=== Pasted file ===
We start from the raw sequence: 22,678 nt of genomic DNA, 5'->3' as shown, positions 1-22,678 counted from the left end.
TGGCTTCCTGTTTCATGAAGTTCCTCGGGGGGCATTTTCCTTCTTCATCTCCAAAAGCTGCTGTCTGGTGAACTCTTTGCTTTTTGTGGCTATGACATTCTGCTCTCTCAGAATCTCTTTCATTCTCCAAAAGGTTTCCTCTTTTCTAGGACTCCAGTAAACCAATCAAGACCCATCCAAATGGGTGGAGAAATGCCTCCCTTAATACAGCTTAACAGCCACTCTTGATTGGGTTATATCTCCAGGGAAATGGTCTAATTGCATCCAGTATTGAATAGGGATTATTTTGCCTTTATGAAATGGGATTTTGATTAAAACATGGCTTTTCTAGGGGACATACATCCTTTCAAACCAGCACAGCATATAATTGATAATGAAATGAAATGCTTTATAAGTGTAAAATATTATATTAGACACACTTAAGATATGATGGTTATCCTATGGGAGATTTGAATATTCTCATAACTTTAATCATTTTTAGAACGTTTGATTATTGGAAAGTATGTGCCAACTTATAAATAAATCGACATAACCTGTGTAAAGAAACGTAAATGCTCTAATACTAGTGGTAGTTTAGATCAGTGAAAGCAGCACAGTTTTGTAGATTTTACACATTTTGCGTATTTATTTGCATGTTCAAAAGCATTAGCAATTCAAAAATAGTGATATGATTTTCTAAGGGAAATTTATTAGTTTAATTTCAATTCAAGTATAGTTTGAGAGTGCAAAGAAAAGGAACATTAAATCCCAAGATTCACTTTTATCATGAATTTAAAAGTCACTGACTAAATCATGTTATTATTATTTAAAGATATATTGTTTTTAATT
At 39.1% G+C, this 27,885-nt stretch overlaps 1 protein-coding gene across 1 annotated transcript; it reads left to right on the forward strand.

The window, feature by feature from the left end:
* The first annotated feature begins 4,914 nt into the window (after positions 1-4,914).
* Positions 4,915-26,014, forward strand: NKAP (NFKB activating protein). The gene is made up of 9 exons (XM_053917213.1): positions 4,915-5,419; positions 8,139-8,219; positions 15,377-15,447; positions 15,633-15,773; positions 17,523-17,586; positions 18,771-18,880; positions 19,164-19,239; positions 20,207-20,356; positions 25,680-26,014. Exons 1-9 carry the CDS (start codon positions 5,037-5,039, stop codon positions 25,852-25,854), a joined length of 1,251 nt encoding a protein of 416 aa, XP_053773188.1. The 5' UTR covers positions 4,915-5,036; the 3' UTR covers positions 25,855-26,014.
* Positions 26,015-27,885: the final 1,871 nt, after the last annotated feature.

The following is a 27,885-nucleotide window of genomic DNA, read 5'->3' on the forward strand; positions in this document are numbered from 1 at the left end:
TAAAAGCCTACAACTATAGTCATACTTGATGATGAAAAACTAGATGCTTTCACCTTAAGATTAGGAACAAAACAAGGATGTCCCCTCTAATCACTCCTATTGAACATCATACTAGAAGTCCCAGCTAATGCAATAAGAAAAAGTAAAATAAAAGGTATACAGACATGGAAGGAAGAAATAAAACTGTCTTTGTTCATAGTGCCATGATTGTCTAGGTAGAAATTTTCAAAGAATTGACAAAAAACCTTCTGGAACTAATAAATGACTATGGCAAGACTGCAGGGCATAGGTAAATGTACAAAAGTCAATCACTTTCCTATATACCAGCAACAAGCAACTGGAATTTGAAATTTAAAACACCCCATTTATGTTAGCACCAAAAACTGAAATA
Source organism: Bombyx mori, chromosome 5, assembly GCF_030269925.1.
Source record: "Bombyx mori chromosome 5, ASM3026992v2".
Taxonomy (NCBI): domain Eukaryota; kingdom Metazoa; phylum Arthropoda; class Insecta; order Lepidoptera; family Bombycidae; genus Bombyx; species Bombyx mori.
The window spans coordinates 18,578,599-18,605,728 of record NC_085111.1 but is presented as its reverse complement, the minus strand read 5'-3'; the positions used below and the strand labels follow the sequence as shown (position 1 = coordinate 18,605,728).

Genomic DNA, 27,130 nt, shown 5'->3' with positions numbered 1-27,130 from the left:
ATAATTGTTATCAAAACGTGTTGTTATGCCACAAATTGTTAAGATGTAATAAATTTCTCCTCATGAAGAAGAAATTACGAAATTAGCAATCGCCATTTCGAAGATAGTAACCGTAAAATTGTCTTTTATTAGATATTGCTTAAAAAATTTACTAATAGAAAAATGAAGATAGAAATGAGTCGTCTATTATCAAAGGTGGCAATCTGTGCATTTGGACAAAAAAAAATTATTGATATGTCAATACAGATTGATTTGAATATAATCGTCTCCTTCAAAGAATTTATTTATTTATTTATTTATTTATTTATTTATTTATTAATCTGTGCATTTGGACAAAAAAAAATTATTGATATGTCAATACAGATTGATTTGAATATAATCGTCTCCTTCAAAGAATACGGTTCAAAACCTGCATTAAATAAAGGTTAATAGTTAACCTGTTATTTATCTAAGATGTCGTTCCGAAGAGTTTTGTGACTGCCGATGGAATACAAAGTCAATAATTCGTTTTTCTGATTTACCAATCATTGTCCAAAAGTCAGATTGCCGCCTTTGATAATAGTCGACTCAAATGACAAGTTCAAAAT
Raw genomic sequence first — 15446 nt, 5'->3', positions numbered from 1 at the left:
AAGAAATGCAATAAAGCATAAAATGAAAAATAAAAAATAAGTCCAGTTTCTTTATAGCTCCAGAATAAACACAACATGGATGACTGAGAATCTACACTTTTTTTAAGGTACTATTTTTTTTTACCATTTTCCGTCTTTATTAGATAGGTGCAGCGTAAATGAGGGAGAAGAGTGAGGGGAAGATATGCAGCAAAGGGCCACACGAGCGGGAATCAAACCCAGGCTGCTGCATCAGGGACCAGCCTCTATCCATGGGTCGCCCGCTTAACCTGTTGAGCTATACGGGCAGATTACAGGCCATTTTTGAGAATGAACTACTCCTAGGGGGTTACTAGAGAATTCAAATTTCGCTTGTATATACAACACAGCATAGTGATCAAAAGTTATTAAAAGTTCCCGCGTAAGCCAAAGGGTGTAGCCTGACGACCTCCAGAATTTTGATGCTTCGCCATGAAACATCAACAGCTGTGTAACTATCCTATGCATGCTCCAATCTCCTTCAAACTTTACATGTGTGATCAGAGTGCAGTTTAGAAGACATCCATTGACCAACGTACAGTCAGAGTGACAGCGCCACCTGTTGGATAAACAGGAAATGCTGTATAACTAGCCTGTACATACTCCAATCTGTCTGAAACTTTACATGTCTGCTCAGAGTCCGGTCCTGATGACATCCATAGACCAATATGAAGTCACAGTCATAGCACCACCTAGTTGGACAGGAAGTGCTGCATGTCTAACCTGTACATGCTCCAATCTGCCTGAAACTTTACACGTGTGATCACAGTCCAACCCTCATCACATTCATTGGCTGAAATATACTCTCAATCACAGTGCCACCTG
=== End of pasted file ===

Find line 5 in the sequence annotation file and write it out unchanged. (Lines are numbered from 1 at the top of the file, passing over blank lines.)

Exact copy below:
* The first annotated feature begins 4,914 nt into the window (after positions 1-4,914).